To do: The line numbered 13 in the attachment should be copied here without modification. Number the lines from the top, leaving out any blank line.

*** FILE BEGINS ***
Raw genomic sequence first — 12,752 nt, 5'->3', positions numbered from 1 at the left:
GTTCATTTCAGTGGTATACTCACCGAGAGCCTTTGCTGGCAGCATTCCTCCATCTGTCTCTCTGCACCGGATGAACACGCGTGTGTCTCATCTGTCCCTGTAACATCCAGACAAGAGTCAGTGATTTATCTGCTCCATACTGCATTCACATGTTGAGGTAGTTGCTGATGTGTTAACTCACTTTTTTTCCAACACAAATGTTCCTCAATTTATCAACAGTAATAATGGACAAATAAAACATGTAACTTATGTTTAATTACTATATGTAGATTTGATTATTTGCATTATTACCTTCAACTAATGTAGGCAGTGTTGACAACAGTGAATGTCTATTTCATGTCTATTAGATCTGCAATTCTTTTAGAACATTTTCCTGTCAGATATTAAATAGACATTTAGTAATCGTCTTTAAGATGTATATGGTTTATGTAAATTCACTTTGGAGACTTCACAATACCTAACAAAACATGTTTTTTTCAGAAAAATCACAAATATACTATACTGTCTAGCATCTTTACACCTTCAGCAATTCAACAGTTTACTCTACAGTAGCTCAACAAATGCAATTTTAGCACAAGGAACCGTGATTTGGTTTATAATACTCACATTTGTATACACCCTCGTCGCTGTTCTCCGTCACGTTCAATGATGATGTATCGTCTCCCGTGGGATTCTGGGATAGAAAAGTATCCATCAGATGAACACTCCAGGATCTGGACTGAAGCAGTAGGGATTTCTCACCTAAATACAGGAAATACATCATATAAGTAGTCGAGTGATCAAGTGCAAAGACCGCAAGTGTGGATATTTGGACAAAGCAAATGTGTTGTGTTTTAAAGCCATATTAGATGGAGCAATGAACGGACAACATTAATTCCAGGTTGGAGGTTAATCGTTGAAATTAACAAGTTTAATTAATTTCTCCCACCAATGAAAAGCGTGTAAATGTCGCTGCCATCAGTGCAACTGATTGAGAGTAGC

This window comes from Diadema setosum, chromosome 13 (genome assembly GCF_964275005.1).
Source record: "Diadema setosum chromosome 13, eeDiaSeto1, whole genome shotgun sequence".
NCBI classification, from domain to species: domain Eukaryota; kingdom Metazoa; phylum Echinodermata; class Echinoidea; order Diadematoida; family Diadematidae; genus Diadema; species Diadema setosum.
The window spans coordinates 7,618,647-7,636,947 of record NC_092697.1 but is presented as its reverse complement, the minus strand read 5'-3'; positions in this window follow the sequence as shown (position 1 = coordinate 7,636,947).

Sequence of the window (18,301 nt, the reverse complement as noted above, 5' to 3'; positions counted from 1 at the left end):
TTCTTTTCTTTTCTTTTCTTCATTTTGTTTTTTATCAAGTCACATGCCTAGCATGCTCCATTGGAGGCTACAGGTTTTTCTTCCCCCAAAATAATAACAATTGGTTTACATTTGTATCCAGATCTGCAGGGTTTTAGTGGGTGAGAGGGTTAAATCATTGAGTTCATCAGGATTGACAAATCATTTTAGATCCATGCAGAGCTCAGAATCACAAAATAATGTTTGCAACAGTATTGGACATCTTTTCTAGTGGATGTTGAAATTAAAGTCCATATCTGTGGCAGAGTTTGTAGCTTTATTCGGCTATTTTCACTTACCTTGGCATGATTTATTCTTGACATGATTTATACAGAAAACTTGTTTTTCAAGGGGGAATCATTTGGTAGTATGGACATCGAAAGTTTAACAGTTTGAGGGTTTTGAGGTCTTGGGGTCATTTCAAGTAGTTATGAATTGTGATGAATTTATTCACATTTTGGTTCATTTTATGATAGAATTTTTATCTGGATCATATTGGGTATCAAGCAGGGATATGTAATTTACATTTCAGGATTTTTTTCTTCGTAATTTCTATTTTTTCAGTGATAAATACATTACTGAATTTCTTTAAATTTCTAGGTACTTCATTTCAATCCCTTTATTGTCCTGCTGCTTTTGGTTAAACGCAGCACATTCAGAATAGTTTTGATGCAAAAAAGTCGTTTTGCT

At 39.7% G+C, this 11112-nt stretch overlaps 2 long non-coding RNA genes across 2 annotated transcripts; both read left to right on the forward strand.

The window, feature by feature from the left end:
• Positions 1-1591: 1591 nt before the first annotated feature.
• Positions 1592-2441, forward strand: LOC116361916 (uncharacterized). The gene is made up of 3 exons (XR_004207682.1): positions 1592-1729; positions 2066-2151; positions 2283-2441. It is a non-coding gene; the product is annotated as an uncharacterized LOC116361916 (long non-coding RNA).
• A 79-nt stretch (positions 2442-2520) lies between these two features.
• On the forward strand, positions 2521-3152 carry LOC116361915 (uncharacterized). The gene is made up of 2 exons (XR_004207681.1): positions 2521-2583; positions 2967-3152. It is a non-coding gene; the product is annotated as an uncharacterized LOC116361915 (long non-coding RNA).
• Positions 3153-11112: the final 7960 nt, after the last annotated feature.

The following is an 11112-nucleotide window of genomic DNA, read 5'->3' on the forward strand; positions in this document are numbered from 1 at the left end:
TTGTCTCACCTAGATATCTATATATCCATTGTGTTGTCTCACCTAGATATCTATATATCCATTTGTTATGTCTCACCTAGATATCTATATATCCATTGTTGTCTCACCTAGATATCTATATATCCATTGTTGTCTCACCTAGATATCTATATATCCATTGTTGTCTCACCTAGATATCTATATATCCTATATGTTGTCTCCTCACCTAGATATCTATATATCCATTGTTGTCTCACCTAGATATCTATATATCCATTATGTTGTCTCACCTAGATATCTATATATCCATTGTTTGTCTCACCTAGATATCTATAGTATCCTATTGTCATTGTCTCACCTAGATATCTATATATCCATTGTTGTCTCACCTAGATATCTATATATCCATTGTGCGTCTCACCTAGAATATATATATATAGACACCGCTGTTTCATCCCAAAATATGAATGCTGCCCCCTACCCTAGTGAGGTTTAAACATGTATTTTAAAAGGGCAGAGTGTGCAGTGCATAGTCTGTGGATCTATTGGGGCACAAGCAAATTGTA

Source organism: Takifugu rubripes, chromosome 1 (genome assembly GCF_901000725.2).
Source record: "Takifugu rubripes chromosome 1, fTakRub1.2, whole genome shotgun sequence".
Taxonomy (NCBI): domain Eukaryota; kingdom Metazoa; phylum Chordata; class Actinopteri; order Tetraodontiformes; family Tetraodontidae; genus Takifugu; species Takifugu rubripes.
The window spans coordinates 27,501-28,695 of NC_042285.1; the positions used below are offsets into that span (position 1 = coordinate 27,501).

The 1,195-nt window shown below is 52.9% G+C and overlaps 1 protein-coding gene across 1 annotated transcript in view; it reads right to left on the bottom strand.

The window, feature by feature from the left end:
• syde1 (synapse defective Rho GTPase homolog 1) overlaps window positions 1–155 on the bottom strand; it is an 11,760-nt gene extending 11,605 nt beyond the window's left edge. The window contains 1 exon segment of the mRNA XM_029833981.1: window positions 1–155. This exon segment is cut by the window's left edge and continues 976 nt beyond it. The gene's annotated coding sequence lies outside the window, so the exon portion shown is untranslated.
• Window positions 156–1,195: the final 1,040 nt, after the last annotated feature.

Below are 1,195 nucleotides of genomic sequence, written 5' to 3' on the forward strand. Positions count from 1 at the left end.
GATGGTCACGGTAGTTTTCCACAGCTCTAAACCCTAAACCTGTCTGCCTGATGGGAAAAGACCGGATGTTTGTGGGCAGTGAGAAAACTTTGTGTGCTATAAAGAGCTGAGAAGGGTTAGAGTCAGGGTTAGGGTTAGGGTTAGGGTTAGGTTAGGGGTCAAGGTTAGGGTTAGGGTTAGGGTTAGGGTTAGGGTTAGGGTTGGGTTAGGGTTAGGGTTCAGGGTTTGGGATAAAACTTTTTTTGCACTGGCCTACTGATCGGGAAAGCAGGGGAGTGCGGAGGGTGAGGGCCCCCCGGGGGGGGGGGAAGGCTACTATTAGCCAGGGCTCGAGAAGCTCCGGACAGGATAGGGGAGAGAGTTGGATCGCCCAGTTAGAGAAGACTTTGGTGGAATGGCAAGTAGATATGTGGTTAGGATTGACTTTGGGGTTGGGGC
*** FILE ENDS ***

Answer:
• A 79-nt stretch (positions 2442-2520) lies between these two features.